23 Nov 2019

A nuclear reaction is represented by an equation similar to theequation for a chemical reaction. An example of a nuclear reactionis the decay of radium into radon by the emission of an alphaparticle (a helium nucleus). The equation for this reactionis

^{226}_{\ 88}{\rm Ra}\; \rightarrow \, ^{222}_{\ 86}{\rmRn}+\;^4_2{\rm He}.

The superscript preceding each element indicates the nucleon numberof that particular nucleus (total number of protons and neutrons).The subscript indicates the charge of the nucleus, which is equalto the atomic number for nuclei. Nuclear reactions frequentlyinvolve electrons (sometimes called beta rays) and photons(sometimes called gamma rays). Electrons, which have nucleon number0 and charge -1, are represented in equations as either ^{\ \;0}_{-1}\beta or ^{\ \; 0}_{-1}{\rm e}. Photons are represented as^{0}_{0}\gamma to emphasize that they have no nucleon number andcarry no charge.

In nuclear reactions, several conservation laws are usuallysufficient to determine the products or reactants. One of these isconservation of nucleon number. The total number of neutrons andprotons in all of the reactants must be the same as the totalnumber of protons and neutrons in the products. Although protonsand neutrons sometimes change into one another, neither can simplydisappear. Another important conservation law is conservation ofcharge. The net charge of the reactants must be the same as that ofthe products.

Notice that, in our equation for the decay of radium, the sum ofthe nucleon numbers on each side is 226 and the sum of the chargeson each side is 88. If you knew everything in this equation exceptthe isotope of radon produced, you could simply subtract 4 from 226to find the nucleon number required to make the nucleon number ofthe products equal the nucleon number of the reactants. Similarly,if you knew everything in this equation except for the identity ofthe product element, you could simply subtract 2 from 88 and thenlook in a periodic table to find that the element with atomicnumber 86 is radon.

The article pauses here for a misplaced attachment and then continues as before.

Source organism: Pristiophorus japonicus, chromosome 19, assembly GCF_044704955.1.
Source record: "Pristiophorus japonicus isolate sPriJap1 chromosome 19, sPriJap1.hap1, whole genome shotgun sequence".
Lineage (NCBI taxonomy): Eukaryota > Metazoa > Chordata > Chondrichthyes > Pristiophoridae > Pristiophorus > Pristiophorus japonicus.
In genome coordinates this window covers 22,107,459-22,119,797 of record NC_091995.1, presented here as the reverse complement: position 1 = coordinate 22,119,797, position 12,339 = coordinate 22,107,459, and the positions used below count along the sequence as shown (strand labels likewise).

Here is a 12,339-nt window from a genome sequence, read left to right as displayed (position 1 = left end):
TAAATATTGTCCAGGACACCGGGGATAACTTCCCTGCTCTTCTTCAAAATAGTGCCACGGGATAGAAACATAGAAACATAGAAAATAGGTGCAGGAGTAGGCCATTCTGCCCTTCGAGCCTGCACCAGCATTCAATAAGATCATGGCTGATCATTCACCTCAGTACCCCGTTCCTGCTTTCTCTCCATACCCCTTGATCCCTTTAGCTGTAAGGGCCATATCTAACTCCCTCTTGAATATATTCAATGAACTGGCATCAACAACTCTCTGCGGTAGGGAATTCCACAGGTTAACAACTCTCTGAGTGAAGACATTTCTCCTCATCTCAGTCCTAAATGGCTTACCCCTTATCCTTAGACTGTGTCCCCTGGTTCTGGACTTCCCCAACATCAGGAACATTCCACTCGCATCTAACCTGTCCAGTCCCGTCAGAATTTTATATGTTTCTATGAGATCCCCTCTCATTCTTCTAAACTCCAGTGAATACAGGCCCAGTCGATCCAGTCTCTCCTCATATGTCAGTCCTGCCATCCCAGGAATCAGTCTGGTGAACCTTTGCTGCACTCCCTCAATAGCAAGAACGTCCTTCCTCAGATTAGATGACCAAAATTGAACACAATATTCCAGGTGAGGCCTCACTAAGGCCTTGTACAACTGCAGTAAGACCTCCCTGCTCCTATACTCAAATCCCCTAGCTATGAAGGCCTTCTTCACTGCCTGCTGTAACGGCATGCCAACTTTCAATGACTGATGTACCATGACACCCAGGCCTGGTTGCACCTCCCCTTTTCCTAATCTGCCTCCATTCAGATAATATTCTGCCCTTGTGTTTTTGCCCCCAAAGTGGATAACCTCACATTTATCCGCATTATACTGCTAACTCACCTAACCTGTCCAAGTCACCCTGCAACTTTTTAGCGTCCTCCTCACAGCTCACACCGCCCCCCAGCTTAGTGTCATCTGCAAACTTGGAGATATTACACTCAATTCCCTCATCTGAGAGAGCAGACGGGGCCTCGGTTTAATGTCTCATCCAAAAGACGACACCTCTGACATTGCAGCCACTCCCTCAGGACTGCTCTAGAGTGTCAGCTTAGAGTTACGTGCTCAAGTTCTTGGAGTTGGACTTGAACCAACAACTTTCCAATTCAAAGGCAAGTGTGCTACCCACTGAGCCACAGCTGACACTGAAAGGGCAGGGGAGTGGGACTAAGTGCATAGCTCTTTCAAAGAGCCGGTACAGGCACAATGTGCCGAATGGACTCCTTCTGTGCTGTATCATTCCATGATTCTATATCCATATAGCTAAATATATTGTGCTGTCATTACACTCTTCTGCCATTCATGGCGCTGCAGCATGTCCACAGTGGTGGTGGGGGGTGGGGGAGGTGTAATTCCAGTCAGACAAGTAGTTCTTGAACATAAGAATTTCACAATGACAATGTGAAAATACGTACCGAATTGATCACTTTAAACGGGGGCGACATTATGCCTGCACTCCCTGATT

In parts A and B consider the decay of radon by alpha particleemission:

^{222}_{\ 86}{\rm Rn}\;\rightarrow\;X +\,^{4}_{2}{\rm He}.

a. What is the nucleon number of the element X?
Express your answer as an integer.

b. What is the atomic number (nuclear charge) of the elementX?
Express your answer as an integer.

n parts C and D consider the decay of Potassium-43 into calcium-43via the following reaction:

^{43}_{19}{\rm K} \rightarrow ^{43}_{20}{\rm Ca}+\,X.

c. What is the charge of the emitted particle X?
d. is not visible yet

E. An isotope of potassium with a half-life of roughly one billionyears is often used in radioactive dating. This isotope decaysthrough electron capture, the process of drawing an electron intothe nucleus. What is the chemical symbol for the element thatresults from this process? The equation for the reaction is

^{40}_{19}{\rm K}+\,^{\ \;0}_{-1}{\rm e}\rightarrow \,?.
Express your answer as a chemical symbol (e.g., Na forsodium).

f. The reaction energy of a reaction is the amount of energyreleased by the reaction. It is found by determining the differencein mass between the reactants and products and then using E=mc^2 toconvert the lost mass into the released energy.

Look again at the equation for the decay of radium (Ra), given inthe introduction. Use the following table of masses to determinethe reaction energy of this reaction.
Nucleus or particle Mass in atomic mass units
radium-226 226.025402
radon-222 222.017571
alpha particle 4.002602
Express your answer in joules to three significant figures.

please answer fully... thank you

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Reid Wolff
Reid WolffLv2
24 Mar 2019
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